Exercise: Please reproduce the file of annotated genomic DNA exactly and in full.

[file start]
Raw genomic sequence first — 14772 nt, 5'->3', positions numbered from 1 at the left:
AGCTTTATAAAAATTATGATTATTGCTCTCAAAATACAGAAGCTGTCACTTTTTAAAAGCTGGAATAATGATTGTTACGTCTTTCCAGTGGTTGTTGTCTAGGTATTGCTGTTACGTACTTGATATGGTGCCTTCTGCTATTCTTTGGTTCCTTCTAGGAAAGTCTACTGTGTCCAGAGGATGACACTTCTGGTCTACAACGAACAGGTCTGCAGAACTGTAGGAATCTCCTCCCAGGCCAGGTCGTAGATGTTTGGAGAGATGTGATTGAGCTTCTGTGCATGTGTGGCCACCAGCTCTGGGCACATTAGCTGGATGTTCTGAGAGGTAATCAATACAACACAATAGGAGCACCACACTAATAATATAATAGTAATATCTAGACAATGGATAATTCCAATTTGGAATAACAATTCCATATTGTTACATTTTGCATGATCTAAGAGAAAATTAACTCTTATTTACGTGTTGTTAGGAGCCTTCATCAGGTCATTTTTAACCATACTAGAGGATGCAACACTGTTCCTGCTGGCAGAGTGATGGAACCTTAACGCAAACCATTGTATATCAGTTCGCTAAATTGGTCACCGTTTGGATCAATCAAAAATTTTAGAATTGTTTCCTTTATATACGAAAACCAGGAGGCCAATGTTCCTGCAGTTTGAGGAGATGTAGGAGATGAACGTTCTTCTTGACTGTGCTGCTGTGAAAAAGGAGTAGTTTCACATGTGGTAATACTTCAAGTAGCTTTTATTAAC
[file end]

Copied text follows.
Raw genomic sequence first — 14772 nt, 5'->3', positions numbered from 1 at the left:
AGCTTTATAAAAATTATGATTATTGCTCTCAAAATACAGAAGCTGTCACTTTTTAAAAGCTGGAATAATGATTGTTACGTCTTTCCAGTGGTTGTTGTCTAGGTATTGCTGTTACGTACTTGATATGGTGCCTTCTGCTATTCTTTGGTTCCTTCTAGGAAAGTCTACTGTGTCCAGAGGATGACACTTCTGGTCTACAACGAACAGGTCTGCAGAACTGTAGGAATCTCCTCCCAGGCCAGGTCGTAGATGTTTGGAGAGATGTGATTGAGCTTCTGTGCATGTGTGGCCACCAGCTCTGGGCACATTAGCTGGATGTTCTGAGAGGTAATCAATACAACACAATAGGAGCACCACACTAATAATATAATAGTAATATCTAGACAATGGATAATTCCAATTTGGAATAACAATTCCATATTGTTACATTTTGCATGATCTAAGAGAAAATTAACTCTTATTTACGTGTTGTTAGGAGCCTTCATCAGGTCATTTTTAACCATACTAGAGGATGCAACACTGTTCCTGCTGGCAGAGTGATGGAACCTTAACGCAAACCATTGTATATCAGTTCGCTAAATTGGTCACCGTTTGGATCAATCAAAAATTTTAGAATTGTTTCCTTTATATACGAAAACCAGGAGGCCAATGTTCCTGCAGTTTGAGGAGATGTAGGAGATGAACGTTCTTCTTGACTGTGCTGCTGTGAAAAAGGAGTAGTTTCACATGTGGTAATACTTCAAGTAGCTTTTATTAAC